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Former Chicago firefighter fined $2,000 for violating city’s ethics ordinance

Board of Ethics Chairman William Conlon said the fine would have been higher if not for the extenuating circumstances: “This guy only did it at the request of the Chicago Fire Department and only did it for the benefit of the city. While wrong, that mitigated the fine in our mind.”

The shoulder patch on a Chicago Fire Department uniform.
Thomas Wagner was a Chicago firefighter when he helped draft bid documents for a contract that eventually went to Pittsburg-based Simulation Live Training Solutions. Wagner accepted a job with that company.
Sun-Times file

A former Chicago firefighter has been slapped with a $2,000 fine for helping to draft bid documents for a $7.36 million fire training contract while negotiating a job with the company subsequently awarded the contract, then returning to work on the training in violation of the revolving-door provision.

Chicago Board of Ethics Chairman William Conlon said the fine would have been higher if not for the extenuating circumstances.

The firefighter had a particular expertise in the training being offered by Simulation Live Training Solutions when the Chicago Fire Department periodically summoned him back to O’Hare Airport to help train the firefighters with whom he once worked after leaving CFD to work for the Pittsburgh-based company.

On August 2, 2017, Simulation Live Training Solutions signed an $7.36 million contract that calls for “large frame aircraft fire training simulator design, build and maintenance for O’Hare Airport,” city records show.

Simulators are large training devices built to simulate burning aircraft. They allow firefighters to practice their rescue techniques in the event of an airliner crash.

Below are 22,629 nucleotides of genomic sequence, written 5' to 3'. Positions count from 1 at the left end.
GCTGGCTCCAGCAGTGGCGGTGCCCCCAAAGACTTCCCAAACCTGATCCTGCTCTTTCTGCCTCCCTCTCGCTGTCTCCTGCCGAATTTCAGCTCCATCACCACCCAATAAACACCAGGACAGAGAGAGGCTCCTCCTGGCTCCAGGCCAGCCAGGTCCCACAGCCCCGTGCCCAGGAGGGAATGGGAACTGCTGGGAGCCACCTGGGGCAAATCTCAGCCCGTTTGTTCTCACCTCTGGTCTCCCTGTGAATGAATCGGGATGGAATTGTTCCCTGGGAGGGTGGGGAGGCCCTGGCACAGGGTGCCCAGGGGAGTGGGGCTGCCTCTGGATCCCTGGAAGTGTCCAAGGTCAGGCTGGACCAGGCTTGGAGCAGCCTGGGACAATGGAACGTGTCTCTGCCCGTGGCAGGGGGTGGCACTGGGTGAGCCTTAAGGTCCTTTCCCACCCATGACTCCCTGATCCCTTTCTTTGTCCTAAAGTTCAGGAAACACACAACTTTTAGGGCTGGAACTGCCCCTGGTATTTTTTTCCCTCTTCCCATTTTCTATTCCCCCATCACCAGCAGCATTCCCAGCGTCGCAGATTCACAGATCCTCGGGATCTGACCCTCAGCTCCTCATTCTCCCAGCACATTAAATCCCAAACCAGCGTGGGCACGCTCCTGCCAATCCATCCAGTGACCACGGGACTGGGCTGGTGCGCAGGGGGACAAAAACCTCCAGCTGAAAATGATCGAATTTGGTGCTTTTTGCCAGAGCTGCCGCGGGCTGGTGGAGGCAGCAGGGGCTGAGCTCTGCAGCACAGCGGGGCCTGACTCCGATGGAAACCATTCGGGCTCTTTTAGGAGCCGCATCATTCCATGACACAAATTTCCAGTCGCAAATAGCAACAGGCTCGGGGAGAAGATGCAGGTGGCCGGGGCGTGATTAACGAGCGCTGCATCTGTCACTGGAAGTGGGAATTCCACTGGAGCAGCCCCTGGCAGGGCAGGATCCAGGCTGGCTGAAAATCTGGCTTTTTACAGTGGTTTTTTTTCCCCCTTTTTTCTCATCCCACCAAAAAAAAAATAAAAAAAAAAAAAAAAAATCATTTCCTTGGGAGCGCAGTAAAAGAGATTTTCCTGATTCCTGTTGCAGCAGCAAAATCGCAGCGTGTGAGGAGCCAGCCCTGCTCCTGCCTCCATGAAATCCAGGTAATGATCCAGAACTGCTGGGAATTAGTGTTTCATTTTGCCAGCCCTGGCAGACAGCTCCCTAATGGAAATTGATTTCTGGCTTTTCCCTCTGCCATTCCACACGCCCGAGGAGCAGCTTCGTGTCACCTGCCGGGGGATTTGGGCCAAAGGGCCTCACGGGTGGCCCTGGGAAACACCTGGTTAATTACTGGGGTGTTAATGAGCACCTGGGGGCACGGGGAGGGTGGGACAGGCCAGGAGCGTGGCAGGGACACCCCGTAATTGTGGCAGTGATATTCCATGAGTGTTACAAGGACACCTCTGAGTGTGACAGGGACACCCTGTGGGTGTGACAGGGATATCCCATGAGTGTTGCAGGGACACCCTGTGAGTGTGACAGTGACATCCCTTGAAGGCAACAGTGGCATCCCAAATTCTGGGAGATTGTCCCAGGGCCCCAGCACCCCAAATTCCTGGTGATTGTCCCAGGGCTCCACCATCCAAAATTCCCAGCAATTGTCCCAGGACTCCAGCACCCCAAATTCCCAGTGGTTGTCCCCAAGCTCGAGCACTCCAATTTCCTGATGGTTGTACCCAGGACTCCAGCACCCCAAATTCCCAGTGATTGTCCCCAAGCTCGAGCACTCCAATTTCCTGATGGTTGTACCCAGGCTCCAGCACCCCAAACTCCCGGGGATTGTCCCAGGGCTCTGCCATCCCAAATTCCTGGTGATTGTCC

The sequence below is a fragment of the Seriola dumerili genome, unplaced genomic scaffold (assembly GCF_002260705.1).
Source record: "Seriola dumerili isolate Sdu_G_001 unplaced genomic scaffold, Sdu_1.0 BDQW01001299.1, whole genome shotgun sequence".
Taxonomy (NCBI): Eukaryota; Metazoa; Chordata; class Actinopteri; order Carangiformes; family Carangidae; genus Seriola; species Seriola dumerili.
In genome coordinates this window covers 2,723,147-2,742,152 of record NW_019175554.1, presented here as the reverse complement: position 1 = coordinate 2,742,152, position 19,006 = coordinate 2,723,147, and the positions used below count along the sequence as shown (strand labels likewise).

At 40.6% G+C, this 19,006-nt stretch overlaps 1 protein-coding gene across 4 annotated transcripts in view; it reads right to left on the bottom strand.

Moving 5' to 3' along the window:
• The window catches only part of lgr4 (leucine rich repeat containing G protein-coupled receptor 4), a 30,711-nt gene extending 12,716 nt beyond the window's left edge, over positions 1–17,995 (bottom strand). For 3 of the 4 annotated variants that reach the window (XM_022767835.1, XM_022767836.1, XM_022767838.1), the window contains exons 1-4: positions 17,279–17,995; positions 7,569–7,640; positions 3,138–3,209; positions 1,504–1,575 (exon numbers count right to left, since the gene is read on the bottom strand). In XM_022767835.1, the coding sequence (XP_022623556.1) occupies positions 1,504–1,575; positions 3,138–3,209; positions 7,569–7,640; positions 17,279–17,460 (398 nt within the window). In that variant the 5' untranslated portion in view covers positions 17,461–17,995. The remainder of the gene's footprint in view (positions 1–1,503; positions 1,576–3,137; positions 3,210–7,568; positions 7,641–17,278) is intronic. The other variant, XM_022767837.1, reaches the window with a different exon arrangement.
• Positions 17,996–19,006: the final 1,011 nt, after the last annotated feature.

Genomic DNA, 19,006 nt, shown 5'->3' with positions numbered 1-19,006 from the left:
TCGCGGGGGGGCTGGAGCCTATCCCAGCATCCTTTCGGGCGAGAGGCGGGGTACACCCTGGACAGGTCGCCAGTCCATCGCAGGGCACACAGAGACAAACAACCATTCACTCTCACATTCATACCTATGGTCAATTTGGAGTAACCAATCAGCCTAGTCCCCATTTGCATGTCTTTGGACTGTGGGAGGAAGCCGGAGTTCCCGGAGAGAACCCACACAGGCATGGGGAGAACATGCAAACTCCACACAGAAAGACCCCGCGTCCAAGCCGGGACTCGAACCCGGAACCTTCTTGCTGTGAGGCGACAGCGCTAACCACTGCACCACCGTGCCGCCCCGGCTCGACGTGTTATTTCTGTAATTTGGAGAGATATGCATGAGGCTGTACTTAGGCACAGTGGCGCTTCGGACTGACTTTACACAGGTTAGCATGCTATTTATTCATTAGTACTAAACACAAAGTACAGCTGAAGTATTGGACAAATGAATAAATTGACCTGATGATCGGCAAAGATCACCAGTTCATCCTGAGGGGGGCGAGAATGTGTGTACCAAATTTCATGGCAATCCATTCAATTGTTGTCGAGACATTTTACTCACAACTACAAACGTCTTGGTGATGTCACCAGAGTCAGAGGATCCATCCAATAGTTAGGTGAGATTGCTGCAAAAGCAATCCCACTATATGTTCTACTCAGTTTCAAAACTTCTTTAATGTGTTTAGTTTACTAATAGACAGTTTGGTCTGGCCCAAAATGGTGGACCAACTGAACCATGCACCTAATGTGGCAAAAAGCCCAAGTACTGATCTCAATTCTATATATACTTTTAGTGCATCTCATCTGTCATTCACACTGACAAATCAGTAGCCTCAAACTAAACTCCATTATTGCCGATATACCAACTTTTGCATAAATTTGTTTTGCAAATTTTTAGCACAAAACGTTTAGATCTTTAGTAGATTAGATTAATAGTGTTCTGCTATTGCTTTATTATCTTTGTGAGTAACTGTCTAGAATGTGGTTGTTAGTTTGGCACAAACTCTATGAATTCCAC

A mock up of an airplane is set on fire as part of a mock disaster drill at O’Hare Airport in 1999.
A mock up of an airplane is set on fire as part of a mock disaster drill at O’Hare Airport in 1999.
Sun-Times file

According to Conlon, the firefighter made two mistakes. He was “negotiating future employment, salary and compensation with a company he knew intended to bid on” a contract he continued to work on during those employment negotiations.

Then, after joining Simulation Live Training Solutions, the firefighter violated the “revolving door” provision of the city’s ethics code that prohibits a former city employee with “contract responsibility” from working on that contract for one year after leaving the city, Conlon said.

“The alternative was for him to say `no’ to the Chicago Fire Department. ‘I’m not gonna help you on how to deal with one of these tragedies, should they occur,’” Conlon said Tuesday.

“Our thinking was, ‘Are we gonna deny the Chicago Fire Department the right to get help from a guy who knows this stuff and contributes to life saving training?’ While he was prohibited from doing so, we understand the benefit to the city that came from that. Usually it’s just people coming back lining their pockets and doing it on their own. This guy only did it at the request of the Chicago Fire Department and only did it for the benefit of the city. While wrong, that mitigated the fine in our mind.”

Conlon noted that, during his tenure as chairman, the Board of Ethics has “kind of focused on city employees.”

“The board thinks we ought to focus on the people who make the payment. The people who are dealing with city employees — who pay the city employees off,” Conlon said Tuesday.

Neither the firefighter nor officials at Simulation Live Training Solutions could be reached for comment on the fine or on Conlon’s warning.

CFD spokesman Larry Langford refused to comment on the fine, referring all questions to the Board of Ethics.

According to Conlon, the firefighter was a “field training specialist” when he retired from CFD to accept the position with Simulation Live Training Solutions that he negotiated while working for the city and assigned to O’Hare.